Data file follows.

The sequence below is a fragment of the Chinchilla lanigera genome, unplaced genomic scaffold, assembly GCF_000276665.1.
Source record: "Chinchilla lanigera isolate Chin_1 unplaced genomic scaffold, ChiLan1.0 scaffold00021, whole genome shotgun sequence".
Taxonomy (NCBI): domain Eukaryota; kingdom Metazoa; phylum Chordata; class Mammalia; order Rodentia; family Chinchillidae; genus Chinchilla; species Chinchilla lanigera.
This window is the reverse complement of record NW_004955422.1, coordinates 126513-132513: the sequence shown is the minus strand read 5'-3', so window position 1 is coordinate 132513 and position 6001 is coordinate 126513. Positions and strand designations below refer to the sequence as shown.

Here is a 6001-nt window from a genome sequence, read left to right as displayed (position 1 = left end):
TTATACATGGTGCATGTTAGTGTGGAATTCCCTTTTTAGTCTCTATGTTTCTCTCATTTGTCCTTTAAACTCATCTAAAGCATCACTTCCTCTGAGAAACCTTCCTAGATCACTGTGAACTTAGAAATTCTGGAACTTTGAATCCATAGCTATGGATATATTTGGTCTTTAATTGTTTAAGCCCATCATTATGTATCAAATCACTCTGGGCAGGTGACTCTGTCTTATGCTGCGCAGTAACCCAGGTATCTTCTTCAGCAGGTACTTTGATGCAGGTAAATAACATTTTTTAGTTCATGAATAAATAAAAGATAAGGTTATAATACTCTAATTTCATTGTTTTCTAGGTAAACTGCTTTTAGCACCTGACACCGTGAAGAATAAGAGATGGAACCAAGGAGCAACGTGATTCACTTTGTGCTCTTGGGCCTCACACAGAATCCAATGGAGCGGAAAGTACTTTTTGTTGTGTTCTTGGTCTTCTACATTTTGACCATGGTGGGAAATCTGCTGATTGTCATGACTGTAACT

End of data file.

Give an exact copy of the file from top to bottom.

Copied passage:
The sequence below is a fragment of the Chinchilla lanigera genome, unplaced genomic scaffold, assembly GCF_000276665.1.
Source record: "Chinchilla lanigera isolate Chin_1 unplaced genomic scaffold, ChiLan1.0 scaffold00021, whole genome shotgun sequence".
Taxonomy (NCBI): domain Eukaryota; kingdom Metazoa; phylum Chordata; class Mammalia; order Rodentia; family Chinchillidae; genus Chinchilla; species Chinchilla lanigera.
This window is the reverse complement of record NW_004955422.1, coordinates 126513-132513: the sequence shown is the minus strand read 5'-3', so window position 1 is coordinate 132513 and position 6001 is coordinate 126513. Positions and strand designations below refer to the sequence as shown.

Here is a 6001-nt window from a genome sequence, read left to right as displayed (position 1 = left end):
TTATACATGGTGCATGTTAGTGTGGAATTCCCTTTTTAGTCTCTATGTTTCTCTCATTTGTCCTTTAAACTCATCTAAAGCATCACTTCCTCTGAGAAACCTTCCTAGATCACTGTGAACTTAGAAATTCTGGAACTTTGAATCCATAGCTATGGATATATTTGGTCTTTAATTGTTTAAGCCCATCATTATGTATCAAATCACTCTGGGCAGGTGACTCTGTCTTATGCTGCGCAGTAACCCAGGTATCTTCTTCAGCAGGTACTTTGATGCAGGTAAATAACATTTTTTAGTTCATGAATAAATAAAAGATAAGGTTATAATACTCTAATTTCATTGTTTTCTAGGTAAACTGCTTTTAGCACCTGACACCGTGAAGAATAAGAGATGGAACCAAGGAGCAACGTGATTCACTTTGTGCTCTTGGGCCTCACACAGAATCCAATGGAGCGGAAAGTACTTTTTGTTGTGTTCTTGGTCTTCTACATTTTGACCATGGTGGGAAATCTGCTGATTGTCATGACTGTAACT